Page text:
ANSYS HFSS offers a way to model SAR distribution!

2020 has been a challenging year for all of us, due to COVID 19 restriction and shelter in place, many engineers had to delay development timelines. ANSYS HFSS offers a great way for all engineers to stay home and work safely. You are able to do all the measurement and testing in house with the simulation tool during the quarantine. LAB TESTING IS NO LONGER YOUR ONLY OPTION.

This article describes using ANSYS HFSS to model cellphone antennas extract the specific absorption rate (SAR) distribution in a human head. Engineers can estimate the SAR values and predict whether it meets the FCC standard. The cell phone antennas included are GPS antenna, Bluetooth/WIFI antenna and cellular antenna.

Overview

According to the Federal Communication Commission (FCC), the specific absorption rate (SAR) is a measure of the heating effect that corresponds to the RF energy absorbed by human body. This is defined as the power absorbed per mass of tissue, with units of watt per kilogram (W/kg). Today, many IoT devices and consumer electronics are using radio frequency (RF) signal for wireless communication. High electromagnetic radiation of the RF signal can lead to heating of the tissue which causes potential health and safety hazards. The FCC has come up with regulations and rules to control the exposure of human to RF radiating energy.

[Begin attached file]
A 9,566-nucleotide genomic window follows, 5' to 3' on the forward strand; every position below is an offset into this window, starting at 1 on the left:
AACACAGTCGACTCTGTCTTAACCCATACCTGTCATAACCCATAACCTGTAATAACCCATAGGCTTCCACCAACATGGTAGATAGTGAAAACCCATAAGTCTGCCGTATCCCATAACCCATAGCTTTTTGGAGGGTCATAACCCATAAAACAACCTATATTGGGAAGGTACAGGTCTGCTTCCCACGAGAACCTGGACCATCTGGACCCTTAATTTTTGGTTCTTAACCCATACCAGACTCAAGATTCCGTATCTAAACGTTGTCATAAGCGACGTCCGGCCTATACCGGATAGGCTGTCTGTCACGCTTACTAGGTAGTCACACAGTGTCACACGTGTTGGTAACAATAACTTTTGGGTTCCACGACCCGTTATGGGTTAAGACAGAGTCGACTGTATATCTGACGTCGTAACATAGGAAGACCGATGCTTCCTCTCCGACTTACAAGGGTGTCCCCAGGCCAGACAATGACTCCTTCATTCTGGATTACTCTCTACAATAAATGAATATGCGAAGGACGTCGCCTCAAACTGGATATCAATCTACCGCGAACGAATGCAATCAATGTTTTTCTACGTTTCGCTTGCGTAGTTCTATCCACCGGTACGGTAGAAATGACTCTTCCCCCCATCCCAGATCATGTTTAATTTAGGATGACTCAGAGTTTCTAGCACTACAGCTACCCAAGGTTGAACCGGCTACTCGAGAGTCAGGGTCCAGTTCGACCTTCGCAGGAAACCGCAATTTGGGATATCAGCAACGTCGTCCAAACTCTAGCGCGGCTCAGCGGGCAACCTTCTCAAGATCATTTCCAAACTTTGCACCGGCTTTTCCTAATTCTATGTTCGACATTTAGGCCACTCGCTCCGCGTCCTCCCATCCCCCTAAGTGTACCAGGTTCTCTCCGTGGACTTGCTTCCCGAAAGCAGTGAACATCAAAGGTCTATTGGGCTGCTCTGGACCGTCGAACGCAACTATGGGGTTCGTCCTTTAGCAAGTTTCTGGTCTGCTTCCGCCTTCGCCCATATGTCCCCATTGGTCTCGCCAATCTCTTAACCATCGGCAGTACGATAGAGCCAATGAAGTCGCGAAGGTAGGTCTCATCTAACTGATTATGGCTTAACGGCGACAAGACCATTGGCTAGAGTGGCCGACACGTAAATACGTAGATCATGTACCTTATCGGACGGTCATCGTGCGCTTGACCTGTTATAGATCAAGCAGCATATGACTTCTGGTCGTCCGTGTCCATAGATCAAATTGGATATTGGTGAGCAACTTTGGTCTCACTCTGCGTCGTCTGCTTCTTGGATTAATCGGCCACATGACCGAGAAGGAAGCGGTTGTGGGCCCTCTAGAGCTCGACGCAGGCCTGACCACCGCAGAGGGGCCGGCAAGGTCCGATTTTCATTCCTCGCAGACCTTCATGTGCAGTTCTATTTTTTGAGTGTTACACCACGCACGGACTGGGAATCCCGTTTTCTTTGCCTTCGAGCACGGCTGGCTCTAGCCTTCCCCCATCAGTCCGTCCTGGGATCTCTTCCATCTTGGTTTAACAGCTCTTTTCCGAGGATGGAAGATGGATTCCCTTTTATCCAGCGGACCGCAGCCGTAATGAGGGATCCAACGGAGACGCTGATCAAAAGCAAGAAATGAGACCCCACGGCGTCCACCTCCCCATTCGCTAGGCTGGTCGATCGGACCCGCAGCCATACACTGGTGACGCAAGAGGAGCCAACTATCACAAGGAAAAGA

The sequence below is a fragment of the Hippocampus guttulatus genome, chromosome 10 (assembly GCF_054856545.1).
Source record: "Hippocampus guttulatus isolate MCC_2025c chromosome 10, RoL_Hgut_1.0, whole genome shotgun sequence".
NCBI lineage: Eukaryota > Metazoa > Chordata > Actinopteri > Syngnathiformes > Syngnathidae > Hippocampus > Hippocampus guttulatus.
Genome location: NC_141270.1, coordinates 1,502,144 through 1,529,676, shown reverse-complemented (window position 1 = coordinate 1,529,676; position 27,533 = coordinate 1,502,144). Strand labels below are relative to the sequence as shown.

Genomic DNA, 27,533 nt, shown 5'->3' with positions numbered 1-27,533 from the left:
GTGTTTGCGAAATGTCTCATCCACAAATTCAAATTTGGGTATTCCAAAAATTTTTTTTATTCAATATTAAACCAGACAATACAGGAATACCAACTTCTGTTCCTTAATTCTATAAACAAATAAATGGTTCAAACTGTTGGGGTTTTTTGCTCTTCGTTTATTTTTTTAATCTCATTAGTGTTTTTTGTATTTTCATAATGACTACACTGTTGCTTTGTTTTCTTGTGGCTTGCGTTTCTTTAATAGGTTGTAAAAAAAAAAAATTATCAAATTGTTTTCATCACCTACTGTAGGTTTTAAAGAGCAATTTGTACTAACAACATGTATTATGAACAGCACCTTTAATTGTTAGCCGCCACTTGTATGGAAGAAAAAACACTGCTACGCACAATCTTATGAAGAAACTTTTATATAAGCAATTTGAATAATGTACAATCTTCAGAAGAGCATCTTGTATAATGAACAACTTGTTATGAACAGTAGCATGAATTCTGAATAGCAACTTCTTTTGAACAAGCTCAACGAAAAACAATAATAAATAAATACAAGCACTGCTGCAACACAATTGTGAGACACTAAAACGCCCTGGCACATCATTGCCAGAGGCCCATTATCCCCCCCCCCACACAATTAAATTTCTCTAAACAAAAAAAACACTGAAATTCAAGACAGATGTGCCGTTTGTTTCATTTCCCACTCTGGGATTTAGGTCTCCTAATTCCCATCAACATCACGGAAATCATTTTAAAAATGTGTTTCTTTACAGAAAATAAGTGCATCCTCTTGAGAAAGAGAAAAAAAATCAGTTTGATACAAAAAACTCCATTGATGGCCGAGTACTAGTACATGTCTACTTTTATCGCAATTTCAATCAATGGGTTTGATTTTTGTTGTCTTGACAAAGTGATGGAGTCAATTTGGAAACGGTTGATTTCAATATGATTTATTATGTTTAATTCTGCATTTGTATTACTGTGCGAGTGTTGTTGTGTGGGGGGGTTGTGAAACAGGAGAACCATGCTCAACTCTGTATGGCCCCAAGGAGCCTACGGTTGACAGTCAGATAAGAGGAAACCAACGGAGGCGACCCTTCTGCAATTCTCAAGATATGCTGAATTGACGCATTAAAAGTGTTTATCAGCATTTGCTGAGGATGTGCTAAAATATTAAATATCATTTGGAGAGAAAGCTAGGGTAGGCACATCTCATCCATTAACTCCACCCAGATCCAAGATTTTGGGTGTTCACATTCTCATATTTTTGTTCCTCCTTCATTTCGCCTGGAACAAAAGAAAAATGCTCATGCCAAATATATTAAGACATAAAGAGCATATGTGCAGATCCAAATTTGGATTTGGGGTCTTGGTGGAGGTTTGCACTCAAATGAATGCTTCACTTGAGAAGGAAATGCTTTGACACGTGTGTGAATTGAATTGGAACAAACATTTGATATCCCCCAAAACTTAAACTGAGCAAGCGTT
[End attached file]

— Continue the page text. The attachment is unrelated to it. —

When engineers are designing portable electronics, wearable electronics or other wireless devices, they often times encounter with the following challenges:

  • Antenna design and performance standalone

  • Antenna interaction with human body

  • Antenna communication with other devices

  • SAR distribution in a human head/body

In the past, going to a testing facility was the only way to do SAR testing. But today, ANSYS offers a way to model SAR for all engineer to do it in house. ANSYS HFSS (high-frequency structure simulator) is a 3D electromagnetic (EM) simulation software for designing and simulating high-frequency electronic products such as antennas, RF or microwave components. Also, HFSS offers a unique Integral Solver (HFSS-IE) that enables users to solve the complex human body structure.

 

Example

A cell phone model with GPS, cellular, and Bluetooth/WIFI antenna.

Cellphone.PNG

Human head and hand model, a SAM phantom IEEE model is created to simulate realistic SAR measurement. The cellphone is placed in between the head and hand with 2mm gap from each.


cell_head_hand.PNG

ANSYS HFSS allows engineers to set up multiple excitations for different antennas, and run at single, multiple, or broadband frequencies at one time. The simulation is going to solve all at once, then engineers can play with excitation and solution frequencies to look at different results at post processing.


Excitation2.PNG 
analysis_setup.PNG

In HFSS, when plotting SAR distribution over a geometry, it uses mass density for each material if defined in the material properties. Otherwise (that is, if the mass density for that library material is 0), the density in the SAR Setting dialog will be used.